When sales organizations look back on 2020, one of their main “lessons learned” might be the importance of Customer Success. With so much uncertainty impacting the economy, sales teams are eager for effective ways to reconnect with their customers and bring new ones into the fold. This year and well into the future, Customer Success will be a key differentiator between losing sales and enabling significant growth. Many companies get customer success vs sales confused to their detriment.
Customer Success is a proactive way to serve your customers by working with them closely throughout the sales lifecycle to understand their specific needs and help achieve their desired outcomes . Customer Success helps your team ensure customers are supported and satisfied. It’s an approach that simply makes sense in our outcome-driven economy.
However, Customer Success doesn’t just happen; it needs to be part of a comprehensive strategy to successfully onboard your customers. To get it right, you’ll need a 90-day strategy to ensure that your customers get what they expect and more from your company.
First, Map the Sales Process
Before creating your 90-day Customer Success plan, take some time to map your sales process. Identify how your products or services align to the customer’s problem.
This exercise should include:
- Identifying all stakeholders. This includes the customer decision maker, those who are responsible for implementing the solution, and anyone else your sales team will contact. A key part of Customer Success is finding the right stakeholder and working with them toward long-term success.
- Creating a customer profile. Here, you clarify who will benefit most from your product or service and what they need from you.
- Listing all possible impediments to success. This might include a legacy product or service that the customer is using, competition from other vendors, a lack of customer knowledge of your solutions, and so on.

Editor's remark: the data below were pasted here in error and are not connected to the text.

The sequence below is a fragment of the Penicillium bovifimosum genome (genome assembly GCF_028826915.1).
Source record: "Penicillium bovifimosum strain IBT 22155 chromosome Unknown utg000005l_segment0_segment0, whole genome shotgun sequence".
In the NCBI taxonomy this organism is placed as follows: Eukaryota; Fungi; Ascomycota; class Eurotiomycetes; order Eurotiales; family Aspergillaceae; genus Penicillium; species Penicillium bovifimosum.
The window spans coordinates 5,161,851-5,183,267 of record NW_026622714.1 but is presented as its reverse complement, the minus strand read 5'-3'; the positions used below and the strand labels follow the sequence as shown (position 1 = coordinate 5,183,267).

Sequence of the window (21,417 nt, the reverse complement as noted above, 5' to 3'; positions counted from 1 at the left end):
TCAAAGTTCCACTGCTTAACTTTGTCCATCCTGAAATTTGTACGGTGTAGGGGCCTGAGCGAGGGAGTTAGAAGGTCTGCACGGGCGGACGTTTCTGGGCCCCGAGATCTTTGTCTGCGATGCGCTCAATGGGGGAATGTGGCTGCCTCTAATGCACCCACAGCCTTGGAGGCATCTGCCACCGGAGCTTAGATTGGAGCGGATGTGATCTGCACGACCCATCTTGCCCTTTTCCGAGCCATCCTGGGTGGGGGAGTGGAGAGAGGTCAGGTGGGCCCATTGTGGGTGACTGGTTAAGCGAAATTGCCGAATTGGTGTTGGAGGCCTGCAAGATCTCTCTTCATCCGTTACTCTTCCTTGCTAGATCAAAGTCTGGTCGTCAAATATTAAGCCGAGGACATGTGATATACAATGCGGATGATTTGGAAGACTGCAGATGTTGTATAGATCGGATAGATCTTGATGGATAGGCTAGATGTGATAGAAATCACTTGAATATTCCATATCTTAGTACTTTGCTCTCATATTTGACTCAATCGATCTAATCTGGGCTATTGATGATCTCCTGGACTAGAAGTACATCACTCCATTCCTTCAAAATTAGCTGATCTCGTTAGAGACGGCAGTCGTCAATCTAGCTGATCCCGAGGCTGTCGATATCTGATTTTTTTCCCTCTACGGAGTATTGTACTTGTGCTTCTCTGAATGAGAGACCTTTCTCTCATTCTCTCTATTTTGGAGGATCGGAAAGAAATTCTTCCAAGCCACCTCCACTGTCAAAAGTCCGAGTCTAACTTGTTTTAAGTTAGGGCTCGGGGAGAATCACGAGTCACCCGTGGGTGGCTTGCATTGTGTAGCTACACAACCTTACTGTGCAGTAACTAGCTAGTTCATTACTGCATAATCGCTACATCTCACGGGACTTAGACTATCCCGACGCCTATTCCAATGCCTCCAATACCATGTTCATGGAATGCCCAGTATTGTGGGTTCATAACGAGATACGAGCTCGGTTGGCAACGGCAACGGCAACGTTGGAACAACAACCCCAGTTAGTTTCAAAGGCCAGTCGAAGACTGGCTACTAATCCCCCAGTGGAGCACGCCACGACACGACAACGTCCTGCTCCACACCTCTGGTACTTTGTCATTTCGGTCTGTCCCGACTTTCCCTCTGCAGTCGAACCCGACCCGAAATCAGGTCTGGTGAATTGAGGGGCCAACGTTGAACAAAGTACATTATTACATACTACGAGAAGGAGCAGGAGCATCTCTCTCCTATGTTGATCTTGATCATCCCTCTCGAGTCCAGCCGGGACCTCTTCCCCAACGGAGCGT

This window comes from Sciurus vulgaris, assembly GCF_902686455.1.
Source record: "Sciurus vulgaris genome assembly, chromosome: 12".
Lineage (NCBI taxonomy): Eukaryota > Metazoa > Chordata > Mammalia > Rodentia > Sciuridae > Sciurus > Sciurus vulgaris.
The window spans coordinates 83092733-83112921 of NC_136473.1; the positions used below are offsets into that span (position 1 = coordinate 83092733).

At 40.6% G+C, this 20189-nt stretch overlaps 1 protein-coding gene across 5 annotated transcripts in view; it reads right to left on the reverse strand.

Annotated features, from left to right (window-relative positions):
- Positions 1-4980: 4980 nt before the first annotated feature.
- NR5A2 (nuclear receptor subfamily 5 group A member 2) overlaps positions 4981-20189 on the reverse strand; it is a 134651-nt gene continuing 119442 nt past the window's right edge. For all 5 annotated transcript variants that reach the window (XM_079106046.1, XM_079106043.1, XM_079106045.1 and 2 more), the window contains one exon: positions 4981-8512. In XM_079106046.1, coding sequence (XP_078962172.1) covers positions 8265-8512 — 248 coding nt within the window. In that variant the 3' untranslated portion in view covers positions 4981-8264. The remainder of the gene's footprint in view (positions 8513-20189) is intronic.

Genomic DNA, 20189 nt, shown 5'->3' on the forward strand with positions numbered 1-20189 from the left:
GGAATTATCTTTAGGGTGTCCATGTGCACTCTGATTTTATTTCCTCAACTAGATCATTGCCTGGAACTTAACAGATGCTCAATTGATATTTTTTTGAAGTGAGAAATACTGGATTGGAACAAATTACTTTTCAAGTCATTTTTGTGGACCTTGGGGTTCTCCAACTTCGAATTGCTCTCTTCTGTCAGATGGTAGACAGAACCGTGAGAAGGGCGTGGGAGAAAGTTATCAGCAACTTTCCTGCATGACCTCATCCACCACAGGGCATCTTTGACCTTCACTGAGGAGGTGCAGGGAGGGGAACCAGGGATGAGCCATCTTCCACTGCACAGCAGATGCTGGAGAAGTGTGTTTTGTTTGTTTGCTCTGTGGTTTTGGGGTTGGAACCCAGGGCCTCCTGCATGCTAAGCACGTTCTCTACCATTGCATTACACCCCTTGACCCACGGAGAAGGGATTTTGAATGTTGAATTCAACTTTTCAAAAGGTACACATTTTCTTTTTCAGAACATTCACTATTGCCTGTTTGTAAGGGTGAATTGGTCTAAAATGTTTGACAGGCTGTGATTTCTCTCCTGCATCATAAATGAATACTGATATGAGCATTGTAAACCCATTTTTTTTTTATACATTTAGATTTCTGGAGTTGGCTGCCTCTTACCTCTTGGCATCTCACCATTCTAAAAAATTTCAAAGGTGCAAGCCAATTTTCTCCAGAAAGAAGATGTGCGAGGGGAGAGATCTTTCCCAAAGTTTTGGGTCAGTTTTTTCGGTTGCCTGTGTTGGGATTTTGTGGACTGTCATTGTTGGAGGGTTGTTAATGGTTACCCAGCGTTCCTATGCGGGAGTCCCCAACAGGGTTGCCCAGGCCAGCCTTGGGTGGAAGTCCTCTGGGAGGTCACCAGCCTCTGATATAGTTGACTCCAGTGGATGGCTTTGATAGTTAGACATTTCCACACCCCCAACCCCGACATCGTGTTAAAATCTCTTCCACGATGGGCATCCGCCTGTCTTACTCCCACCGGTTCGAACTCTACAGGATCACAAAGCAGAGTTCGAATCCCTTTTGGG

- Map out customer touchpoints. Laying out the entire customer journey is crucial to understanding how you can bring a proactive approach and solution to customer issues and create seamless experiences.
Define your “Moments of Truth”. Highlight key moments that define where the most value is created for the customer in their journey. Concentrating on creating experiences that reinforce that value results in sustained customer loyalty and trust. Having these key details in front of your team will help you identify what true success looks like for each customer.
Establish Your 90-Day Plan
Now you’re ready to create your 90-day Customer Success plan, the first step of which begins immediately after the sale.
First and foremost, your Customer Success rep should establish a communications channel with the customer through which they promote enthusiastic customer satisfaction right away.
Meanwhile, your team should be establishing its objectives and rules of engagement for the customer. This involves diving into the customer’s issues and creating a typical use case for your product or service. Your reps should be getting intimately familiar with the customer’s needs so they can align the capabilities of the product or solution with their requirements.